Historic Day for Kiwis living in Australia; citizens rights restored
Prime Minister Chris Hipkins has welcomed Australia’s historic decision to provide a new direct pathway to citizenship for New Zealanders living in Australia, saying it will bring the two countries closer together.
Australian Prime Minister Albanese made the announcement this morning, in the 50th anniversary year of the trans-Tasman travel arrangement, which allows each country’s people to live and work in the other country.
“This is the biggest improvement in the rights of New Zealanders living in Australia in a generation and restores most of the rights Kiwis had in Australia before they were revoked in 2001,” Chris Hipkins said.
“Successive New Zealand Prime Ministers have advocated for this change for two decades. It’s pleasing that the close relationship between leaders of two like-minded governments was instrumental in reaching this outcome.
“Today’s announcement brings our nations closer together. It underscores the strength and breadth of the bonds between our countries ahead of my visit this weekend.
“These changes will make a real and meaningful difference to the lives of many New Zealanders and their children by giving those who decide to take up Australian citizenship similar rights to Australians living in New Zealand.
“Kiwis taking up Australian citizenship will still retain their New Zealand citizenship. These dual citizens are not lost to New Zealand – but draw us closer together.”
“It will apply to Kiwis on temporary, special category, visas who have arrived since 2001 and lived in Australia for four years and meet the standard criteria for citizenship including character checks and intention to reside in Australia.
“Children born in Australia since 1 July 2022 to a New Zealand parent living there will also automatically be entitled to citizenship. This will make critical services available to them.
“Most of us know someone who’s moved across the Tasman. They work hard, pay taxes and deserve a fair go. These changes deliver that and reverse erosions that have taken place over 20 years.”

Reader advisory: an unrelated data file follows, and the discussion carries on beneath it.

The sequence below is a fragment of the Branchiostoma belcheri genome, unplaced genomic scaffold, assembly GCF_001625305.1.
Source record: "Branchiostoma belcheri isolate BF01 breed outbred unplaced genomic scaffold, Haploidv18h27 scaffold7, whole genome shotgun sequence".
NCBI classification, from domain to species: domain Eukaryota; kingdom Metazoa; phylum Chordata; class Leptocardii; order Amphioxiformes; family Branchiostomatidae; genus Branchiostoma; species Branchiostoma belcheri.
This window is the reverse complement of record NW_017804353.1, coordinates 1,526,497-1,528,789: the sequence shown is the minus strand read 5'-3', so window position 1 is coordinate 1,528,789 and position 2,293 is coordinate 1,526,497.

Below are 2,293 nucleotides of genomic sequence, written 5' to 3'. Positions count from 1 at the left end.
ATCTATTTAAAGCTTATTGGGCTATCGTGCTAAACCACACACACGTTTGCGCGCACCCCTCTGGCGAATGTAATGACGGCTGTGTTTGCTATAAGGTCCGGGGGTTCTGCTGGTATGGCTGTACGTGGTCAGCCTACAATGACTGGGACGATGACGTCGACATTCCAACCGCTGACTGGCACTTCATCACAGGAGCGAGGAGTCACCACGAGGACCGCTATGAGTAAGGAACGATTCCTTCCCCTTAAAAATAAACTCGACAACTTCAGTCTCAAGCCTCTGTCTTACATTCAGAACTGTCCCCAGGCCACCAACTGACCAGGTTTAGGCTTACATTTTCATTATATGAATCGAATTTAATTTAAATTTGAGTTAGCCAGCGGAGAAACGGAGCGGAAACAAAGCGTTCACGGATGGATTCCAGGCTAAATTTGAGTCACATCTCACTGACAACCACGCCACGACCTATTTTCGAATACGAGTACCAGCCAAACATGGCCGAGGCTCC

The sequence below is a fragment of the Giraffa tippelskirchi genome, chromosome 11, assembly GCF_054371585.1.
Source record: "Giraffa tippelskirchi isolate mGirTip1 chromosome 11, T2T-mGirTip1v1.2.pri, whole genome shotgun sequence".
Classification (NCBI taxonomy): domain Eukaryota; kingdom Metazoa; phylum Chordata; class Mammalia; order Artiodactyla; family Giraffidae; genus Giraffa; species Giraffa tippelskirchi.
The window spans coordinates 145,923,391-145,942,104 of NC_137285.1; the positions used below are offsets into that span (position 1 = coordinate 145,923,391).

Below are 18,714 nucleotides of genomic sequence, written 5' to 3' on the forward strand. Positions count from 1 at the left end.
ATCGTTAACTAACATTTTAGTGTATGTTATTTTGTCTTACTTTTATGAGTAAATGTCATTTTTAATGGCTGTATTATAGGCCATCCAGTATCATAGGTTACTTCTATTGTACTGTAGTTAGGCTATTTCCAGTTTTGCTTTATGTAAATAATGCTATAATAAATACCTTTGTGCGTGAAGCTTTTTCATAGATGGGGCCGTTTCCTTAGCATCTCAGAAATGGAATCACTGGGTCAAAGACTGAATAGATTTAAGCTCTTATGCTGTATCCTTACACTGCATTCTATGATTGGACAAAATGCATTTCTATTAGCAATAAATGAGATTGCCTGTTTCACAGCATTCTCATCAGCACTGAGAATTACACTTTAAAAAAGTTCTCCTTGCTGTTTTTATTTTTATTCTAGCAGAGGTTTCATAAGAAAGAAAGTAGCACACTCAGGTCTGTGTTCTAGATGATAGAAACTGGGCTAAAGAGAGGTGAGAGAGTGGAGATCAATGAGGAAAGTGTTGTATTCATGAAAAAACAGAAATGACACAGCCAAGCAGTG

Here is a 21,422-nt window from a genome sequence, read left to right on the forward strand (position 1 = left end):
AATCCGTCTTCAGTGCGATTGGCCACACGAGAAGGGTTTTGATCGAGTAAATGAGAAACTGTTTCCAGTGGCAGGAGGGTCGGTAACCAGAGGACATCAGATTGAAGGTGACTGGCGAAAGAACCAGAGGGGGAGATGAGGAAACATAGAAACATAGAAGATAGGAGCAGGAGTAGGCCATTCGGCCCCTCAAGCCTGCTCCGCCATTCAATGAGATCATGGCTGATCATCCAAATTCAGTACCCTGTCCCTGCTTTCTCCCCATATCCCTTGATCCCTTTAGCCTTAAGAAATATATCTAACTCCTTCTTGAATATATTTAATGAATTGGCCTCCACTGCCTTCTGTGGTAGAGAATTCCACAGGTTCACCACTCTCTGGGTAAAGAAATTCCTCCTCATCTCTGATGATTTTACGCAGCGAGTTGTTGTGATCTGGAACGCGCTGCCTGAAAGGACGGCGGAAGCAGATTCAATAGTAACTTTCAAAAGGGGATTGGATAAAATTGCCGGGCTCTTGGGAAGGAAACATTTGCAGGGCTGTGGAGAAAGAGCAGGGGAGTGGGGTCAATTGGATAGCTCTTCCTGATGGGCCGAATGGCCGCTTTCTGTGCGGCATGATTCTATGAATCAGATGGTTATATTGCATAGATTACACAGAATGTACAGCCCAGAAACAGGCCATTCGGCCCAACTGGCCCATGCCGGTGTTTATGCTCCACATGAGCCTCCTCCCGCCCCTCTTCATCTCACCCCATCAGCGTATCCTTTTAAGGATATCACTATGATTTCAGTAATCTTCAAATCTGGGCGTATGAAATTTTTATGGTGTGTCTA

The announcement delivers on Prime Minister Albanese’s commitment that no New Zealander should be left ‘permanently temporary’ in Australia.
“I acknowledge and thank Prime Minister Albanese for his instrumental role in prioritising these improvements.
“This visit was deliberately timed to be on the closest weekend to Anzac Day to reinforce our two countries’ unique Anzac bonds.
“I will be officially celebrating the new policy alongside Prime Minister Albanese at a citizenship ceremony in Brisbane tomorrow, followed by a community barbeque.
“Prime Minister Albanese and I will also visit a cemetery in Brisbane to attend the unveiling of plaques for the previously unmarked graves of soldiers who served during the two World Wars.
“The unveiling is the result of a joint project between the New Zealand Remembrance Army and the Australian Remembrance Army and is a poignant and fitting way to mark our Anzac Day connection during the visit.
“The graves of New Zealand soldiers have been identified at the ceremony and brass plaques installed so that their service contribution is remembered.
“New Zealand will hold a parallel event in Havelock, Marlborough, on Anzac Day to unveil the grave of an Australian Infantry Force private.”
The pathway to citizenship:
- Rights come into effect on 1 July, 2023.
- Applies to Kiwis on temporary, special category, visas who have lived in Australia for four years, and meet the standard Australian citizenship criteria (e.g. pass a character check, adequate knowledge of Australia, a basic English competency, will continue to reside in or have a connection with Australia) and attend a citizenship ceremony.
- Is retrospective. Those in Australia since 2001 will be able to apply directly for citizenship without gaining permanent residence first.
- Is affordable (the fee is A$490).
- Has no minimum income requirement or health requirement.
- Gives Kiwis access to services and benefits, once they become citizens.
- Allows Kiwi children born in Australia to become citizens at birth (rather than waiting till they turn 10, as they do now).
Applies to New Zealand citizens, including New Zealand citizens from the states and territories within the Realm of New Zealand (the Cook Islands, Niue and Tokelau).